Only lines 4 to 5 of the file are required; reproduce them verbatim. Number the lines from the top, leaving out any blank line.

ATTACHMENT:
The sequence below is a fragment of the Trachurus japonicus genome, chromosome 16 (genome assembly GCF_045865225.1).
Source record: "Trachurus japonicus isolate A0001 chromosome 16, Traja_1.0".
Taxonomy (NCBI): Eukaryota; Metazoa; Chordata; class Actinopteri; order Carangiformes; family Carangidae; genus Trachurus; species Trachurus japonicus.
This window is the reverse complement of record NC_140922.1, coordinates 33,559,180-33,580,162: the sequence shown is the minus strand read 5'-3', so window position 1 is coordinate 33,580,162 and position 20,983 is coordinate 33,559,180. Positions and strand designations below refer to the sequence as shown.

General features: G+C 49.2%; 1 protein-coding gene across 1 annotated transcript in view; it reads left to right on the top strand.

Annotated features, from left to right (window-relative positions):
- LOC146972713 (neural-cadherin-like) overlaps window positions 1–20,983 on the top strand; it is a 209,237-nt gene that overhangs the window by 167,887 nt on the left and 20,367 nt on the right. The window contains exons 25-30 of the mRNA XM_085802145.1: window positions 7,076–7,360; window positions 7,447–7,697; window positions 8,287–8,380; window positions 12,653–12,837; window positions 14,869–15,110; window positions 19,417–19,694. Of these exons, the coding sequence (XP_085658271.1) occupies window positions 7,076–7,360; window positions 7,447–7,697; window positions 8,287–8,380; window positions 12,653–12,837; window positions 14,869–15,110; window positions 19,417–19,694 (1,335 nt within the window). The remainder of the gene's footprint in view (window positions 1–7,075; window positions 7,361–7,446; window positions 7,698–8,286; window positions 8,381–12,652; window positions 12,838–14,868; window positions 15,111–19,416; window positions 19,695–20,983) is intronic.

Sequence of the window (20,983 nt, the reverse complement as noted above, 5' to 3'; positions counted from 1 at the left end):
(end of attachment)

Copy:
This window is the reverse complement of record NC_140922.1, coordinates 33,559,180-33,580,162: the sequence shown is the minus strand read 5'-3', so window position 1 is coordinate 33,580,162 and position 20,983 is coordinate 33,559,180. Positions and strand designations below refer to the sequence as shown.

General features: G+C 49.2%; 1 protein-coding gene across 1 annotated transcript in view; it reads left to right on the top strand.